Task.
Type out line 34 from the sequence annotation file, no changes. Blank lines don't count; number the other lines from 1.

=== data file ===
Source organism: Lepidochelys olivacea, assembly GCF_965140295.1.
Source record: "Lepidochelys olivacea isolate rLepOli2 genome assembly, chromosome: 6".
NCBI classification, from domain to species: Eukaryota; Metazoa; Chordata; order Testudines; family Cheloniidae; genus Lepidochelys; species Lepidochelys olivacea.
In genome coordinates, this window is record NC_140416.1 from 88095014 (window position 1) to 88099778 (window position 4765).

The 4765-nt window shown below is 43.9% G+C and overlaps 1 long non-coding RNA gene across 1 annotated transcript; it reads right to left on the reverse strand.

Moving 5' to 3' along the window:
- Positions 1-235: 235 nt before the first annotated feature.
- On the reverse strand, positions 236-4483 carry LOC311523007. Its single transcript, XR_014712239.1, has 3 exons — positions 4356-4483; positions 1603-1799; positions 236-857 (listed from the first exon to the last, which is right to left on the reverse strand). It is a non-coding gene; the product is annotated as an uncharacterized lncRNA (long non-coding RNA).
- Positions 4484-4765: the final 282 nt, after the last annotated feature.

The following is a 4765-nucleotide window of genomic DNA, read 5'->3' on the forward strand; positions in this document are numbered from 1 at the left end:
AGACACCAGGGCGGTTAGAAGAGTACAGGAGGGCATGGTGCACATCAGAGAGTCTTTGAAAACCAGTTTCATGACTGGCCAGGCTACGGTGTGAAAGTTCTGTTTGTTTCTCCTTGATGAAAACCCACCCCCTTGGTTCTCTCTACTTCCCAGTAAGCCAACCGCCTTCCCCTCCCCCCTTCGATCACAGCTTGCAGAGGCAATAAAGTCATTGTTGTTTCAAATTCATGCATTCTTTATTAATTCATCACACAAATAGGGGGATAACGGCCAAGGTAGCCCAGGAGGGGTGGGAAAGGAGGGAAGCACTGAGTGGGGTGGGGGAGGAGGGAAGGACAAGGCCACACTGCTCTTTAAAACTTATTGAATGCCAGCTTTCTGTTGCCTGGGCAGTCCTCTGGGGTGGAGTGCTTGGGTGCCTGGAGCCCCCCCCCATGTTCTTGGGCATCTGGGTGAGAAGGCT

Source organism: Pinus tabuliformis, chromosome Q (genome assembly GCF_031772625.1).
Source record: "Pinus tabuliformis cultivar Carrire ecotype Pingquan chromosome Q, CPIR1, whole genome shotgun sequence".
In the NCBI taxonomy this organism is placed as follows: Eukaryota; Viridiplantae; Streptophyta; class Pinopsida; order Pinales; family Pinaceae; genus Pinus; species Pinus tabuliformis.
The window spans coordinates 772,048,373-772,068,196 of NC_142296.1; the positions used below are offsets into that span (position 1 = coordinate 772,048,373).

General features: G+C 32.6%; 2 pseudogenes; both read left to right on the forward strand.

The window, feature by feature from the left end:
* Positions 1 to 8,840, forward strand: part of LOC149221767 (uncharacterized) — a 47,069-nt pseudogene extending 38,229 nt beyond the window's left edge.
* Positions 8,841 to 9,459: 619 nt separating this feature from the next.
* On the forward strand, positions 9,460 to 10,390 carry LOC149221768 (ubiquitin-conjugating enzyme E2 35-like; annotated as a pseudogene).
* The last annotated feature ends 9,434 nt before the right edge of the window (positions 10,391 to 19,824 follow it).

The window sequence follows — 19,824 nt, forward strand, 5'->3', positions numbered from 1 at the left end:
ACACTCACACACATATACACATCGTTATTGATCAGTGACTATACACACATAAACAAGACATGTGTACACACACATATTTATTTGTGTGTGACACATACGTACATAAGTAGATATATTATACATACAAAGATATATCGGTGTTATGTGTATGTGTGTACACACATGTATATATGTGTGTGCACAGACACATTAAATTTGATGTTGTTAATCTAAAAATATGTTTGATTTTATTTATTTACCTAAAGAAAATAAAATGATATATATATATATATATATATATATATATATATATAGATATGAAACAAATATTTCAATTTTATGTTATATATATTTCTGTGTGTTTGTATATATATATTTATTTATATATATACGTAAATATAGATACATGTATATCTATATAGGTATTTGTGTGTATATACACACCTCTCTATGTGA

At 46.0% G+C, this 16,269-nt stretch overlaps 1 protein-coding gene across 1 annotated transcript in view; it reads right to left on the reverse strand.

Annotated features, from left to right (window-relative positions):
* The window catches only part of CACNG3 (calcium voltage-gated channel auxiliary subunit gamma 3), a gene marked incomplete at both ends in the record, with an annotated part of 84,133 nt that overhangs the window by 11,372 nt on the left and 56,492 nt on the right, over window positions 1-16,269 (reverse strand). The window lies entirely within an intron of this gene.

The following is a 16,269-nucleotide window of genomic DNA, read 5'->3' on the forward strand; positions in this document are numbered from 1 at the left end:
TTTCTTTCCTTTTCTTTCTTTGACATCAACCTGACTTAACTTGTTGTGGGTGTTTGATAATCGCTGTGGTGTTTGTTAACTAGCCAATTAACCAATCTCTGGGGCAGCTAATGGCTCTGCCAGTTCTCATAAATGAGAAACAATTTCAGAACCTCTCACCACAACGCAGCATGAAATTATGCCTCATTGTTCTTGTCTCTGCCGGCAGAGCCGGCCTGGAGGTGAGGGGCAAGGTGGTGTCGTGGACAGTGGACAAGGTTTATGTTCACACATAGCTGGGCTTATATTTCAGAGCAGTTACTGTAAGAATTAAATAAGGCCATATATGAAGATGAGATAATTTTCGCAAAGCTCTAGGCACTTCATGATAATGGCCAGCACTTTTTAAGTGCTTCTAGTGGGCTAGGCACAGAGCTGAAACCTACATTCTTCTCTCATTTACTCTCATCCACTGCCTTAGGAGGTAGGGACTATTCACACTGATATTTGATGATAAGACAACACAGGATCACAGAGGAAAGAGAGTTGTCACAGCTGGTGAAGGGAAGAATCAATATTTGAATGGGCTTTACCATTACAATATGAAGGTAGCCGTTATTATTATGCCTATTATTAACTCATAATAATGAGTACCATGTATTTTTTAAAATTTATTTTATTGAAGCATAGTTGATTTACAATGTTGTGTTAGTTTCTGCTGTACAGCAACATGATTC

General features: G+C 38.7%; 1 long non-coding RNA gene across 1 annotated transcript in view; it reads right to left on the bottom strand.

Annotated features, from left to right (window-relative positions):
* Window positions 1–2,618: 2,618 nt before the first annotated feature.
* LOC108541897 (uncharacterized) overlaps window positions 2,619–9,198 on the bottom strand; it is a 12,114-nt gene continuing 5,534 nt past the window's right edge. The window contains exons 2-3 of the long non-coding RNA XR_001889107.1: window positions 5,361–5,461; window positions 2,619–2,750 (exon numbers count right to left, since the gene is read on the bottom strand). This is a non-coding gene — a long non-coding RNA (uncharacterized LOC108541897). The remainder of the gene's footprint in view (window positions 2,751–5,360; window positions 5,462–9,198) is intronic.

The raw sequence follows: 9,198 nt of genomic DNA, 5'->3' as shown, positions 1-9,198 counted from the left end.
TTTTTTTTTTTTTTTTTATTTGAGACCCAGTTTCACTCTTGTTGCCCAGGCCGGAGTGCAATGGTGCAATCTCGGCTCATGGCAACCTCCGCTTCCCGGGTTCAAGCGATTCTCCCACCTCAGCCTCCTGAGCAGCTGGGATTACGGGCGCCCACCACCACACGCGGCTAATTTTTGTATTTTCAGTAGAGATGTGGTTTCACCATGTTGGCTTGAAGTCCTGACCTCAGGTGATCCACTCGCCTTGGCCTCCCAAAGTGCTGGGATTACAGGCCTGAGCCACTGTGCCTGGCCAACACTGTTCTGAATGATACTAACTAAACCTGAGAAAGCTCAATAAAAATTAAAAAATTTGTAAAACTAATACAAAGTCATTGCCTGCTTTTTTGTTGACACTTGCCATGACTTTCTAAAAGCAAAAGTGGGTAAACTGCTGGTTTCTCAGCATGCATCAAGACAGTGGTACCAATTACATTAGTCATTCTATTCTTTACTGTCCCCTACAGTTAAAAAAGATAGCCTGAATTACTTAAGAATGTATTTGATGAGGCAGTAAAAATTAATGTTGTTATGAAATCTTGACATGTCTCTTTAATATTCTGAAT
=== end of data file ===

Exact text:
TTTTTTTTTTTTTTTTTATTTGAGACCCAGTTTCACTCTTGTTGCCCAGGCCGGAGTGCAATGGTGCAATCTCGGCTCATGGCAACCTCCGCTTCCCGGGTTCAAGCGATTCTCCCACCTCAGCCTCCTGAGCAGCTGGGATTACGGGCGCCCACCACCACACGCGGCTAATTTTTGTATTTTCAGTAGAGATGTGGTTTCACCATGTTGGCTTGAAGTCCTGACCTCAGGTGATCCACTCGCCTTGGCCTCCCAAAGTGCTGGGATTACAGGCCTGAGCCACTGTGCCTGGCCAACACTGTTCTGAATGATACTAACTAAACCTGAGAAAGCTCAATAAAAATTAAAAAATTTGTAAAACTAATACAAAGTCATTGCCTGCTTTTTTGTTGACACTTGCCATGACTTTCTAAAAGCAAAAGTGGGTAAACTGCTGGTTTCTCAGCATGCATCAAGACAGTGGTACCAATTACATTAGTCATTCTATTCTTTACTGTCCCCTACAGTTAAAAAAGATAGCCTGAATTACTTAAGAATGTATTTGATGAGGCAGTAAAAATTAATGTTGTTATGAAATCTTGACATGTCTCTTTAATATTCTGAAT